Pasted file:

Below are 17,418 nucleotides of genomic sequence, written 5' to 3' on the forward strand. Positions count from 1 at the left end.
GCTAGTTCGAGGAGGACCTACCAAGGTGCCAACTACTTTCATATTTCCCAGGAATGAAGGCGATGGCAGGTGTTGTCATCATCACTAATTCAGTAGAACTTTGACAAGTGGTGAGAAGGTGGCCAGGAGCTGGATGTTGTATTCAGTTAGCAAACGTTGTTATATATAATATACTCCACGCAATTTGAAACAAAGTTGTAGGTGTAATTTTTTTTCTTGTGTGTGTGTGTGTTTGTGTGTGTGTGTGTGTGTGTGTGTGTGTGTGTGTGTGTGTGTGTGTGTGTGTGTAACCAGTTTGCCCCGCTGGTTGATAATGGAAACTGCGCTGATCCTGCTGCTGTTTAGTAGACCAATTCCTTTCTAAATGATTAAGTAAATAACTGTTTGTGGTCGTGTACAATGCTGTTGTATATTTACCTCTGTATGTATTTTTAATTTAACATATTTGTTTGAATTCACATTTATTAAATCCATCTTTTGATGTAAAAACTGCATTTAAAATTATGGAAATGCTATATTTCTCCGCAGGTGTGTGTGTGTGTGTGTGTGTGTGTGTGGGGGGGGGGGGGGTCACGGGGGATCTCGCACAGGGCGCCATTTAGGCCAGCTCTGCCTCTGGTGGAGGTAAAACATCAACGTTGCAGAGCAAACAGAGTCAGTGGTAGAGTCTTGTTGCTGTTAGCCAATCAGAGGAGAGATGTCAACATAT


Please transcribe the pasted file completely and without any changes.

Below are 17,418 nucleotides of genomic sequence, written 5' to 3' on the forward strand. Positions count from 1 at the left end.
GCTAGTTCGAGGAGGACCTACCAAGGTGCCAACTACTTTCATATTTCCCAGGAATGAAGGCGATGGCAGGTGTTGTCATCATCACTAATTCAGTAGAACTTTGACAAGTGGTGAGAAGGTGGCCAGGAGCTGGATGTTGTATTCAGTTAGCAAACGTTGTTATATATAATATACTCCACGCAATTTGAAACAAAGTTGTAGGTGTAATTTTTTTTCTTGTGTGTGTGTGTGTTTGTGTGTGTGTGTGTGTGTGTGTGTGTGTGTGTGTGTGTGTGTGTGTGTGTGTGTAACCAGTTTGCCCCGCTGGTTGATAATGGAAACTGCGCTGATCCTGCTGCTGTTTAGTAGACCAATTCCTTTCTAAATGATTAAGTAAATAACTGTTTGTGGTCGTGTACAATGCTGTTGTATATTTACCTCTGTATGTATTTTTAATTTAACATATTTGTTTGAATTCACATTTATTAAATCCATCTTTTGATGTAAAAACTGCATTTAAAATTATGGAAATGCTATATTTCTCCGCAGGTGTGTGTGTGTGTGTGTGTGTGTGTGTGGGGGGGGGGGGGGTCACGGGGGATCTCGCACAGGGCGCCATTTAGGCCAGCTCTGCCTCTGGTGGAGGTAAAACATCAACGTTGCAGAGCAAACAGAGTCAGTGGTAGAGTCTTGTTGCTGTTAGCCAATCAGAGGAGAGATGTCAACATAT